14 Sept 2010
With winter retreating, albeit very slowly, it’s time to start thinking about ways to use the BBQ. We were actually trawling some cookbooks looking for a hearty, warming dinner before we realised that actually we didn’t feel like a big pie or casserole. Something lighter and quicker was definitely in order.
Elizabeth David’s A Book of Mediterranean Food* provided inspiration in the form of her recipe for the Greek classic arni souvlaki. This is another great example of needing a recipe to keep things simple … because I know that, given a pile of lamb to marinate, I’d end up using most of the spices in the spice drawer – whereas in this case I used just the one.
David’s recipe doesn’t specify any quantities but I used (approximately) the following. We had about 600g of diced lamb to which I added the juice of two smallish lemons and about 2 tsp of oregano (she specifies rigani and substitutes marjoram). I gave it a good mix and finished off with plenty of pepper and a little salt. That was it. Oregano, lemon juice, salt and pepper. Let’s face it, sourcing the lamb is going to be the most difficult part of this dish.
The mix only needs to be left for about half an hour. If you’re aiming for a more authentic Greek dish, you can thread the lamb on to skewers, but if you want quick, then just fire up the BBQ. Once it’s good and hot, throw the lamb on, grill it and you’re good to go.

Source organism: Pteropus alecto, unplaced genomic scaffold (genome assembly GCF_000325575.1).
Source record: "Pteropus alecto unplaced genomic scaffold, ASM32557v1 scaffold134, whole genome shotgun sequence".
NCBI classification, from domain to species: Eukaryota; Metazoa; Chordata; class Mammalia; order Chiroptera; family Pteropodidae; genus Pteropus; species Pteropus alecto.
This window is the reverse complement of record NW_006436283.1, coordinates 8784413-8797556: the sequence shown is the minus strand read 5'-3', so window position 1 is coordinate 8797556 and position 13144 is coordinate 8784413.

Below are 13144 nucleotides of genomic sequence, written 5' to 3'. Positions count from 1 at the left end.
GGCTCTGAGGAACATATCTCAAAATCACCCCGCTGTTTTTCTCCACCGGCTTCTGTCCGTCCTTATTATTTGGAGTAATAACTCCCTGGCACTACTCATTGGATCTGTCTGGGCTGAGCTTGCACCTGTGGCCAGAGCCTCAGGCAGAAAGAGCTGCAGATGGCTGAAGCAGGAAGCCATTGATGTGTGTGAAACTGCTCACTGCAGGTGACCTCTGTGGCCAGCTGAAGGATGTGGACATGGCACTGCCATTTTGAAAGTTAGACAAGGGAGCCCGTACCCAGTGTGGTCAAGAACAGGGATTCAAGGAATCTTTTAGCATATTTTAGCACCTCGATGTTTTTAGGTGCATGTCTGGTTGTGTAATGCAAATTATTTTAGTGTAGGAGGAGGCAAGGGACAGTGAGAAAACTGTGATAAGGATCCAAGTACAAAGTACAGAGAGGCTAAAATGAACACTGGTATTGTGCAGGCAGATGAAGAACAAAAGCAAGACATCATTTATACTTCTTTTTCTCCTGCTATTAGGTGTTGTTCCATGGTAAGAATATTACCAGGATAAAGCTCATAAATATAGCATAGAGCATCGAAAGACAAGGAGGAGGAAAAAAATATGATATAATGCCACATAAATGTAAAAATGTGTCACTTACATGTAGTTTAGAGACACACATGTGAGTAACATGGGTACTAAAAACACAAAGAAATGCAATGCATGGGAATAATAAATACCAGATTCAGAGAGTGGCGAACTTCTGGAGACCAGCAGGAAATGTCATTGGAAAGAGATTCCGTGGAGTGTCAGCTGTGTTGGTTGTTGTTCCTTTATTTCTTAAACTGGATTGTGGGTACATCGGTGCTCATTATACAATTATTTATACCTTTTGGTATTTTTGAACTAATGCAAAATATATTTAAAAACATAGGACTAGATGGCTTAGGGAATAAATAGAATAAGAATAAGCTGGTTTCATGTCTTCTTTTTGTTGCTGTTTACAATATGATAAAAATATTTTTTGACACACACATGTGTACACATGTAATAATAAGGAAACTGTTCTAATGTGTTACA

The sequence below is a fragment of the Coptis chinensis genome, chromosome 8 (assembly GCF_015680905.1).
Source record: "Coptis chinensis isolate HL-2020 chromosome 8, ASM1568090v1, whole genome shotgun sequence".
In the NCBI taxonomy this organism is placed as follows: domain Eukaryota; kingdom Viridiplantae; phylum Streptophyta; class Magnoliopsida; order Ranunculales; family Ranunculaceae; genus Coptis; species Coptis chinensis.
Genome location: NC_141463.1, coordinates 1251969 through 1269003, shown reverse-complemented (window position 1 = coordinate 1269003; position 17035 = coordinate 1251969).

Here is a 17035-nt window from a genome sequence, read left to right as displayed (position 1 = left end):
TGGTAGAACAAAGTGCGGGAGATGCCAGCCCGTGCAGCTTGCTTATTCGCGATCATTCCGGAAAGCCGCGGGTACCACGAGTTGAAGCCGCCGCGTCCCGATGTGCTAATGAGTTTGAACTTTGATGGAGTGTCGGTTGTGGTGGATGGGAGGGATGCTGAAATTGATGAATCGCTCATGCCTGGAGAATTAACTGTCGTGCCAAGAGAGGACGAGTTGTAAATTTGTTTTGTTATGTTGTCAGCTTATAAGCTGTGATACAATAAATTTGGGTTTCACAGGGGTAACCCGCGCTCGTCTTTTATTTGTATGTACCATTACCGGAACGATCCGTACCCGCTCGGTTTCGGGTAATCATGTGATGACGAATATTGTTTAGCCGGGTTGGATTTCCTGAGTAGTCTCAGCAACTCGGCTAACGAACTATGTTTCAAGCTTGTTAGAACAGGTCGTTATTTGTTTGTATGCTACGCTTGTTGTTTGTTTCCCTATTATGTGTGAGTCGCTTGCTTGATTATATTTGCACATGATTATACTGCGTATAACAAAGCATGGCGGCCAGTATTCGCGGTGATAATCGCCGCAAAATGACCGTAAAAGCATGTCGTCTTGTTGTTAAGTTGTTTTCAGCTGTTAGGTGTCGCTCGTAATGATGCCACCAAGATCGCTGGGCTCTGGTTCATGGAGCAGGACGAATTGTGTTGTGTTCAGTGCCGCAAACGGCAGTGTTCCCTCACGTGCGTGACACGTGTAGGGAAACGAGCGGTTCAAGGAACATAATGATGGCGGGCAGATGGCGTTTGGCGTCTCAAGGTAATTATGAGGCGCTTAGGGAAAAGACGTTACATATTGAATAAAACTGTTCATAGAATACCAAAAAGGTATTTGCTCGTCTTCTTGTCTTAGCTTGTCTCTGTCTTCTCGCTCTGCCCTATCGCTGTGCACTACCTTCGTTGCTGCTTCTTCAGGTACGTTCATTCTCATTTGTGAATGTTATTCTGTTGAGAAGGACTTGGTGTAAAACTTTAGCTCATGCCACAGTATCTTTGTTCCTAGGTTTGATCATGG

The lamb cooks quickly and it should be reasonably tender (depending on cut, I guess) and you get a lovely herby, lemony, grill flavour. It’s not cluttered – just simple flavours that marry together well.
Of course, such a simple, quick dish needs a simple, quick accompaniment. For something with a mediterranean flavour we opted for couscous. Add a cup and a half of boiling water to the same amount of couscous, stir it through and cover. Then, I coarsely chopped an onion and fried it off with a very large clove of garlic. When it was softened I added a chopped red capsicum to the pan and turned off the heat.
Mix some good quality olive oil and butter through the couscous – you might need to put it back on the heat – and then add in the capsicum and onion mix. I finished with a generous handful of parsley and mixed through a small amount of crushed chilli, a teaspoon of ground cumin and a generous sprinkling of sumac.
All far far too easy and, best of all, very tasty – we’ll definitely be serving this at our next BBQ. And don’t worry about cooking too much and having leftovers – it’s tasty even reheated in a microwave the next day for lunch!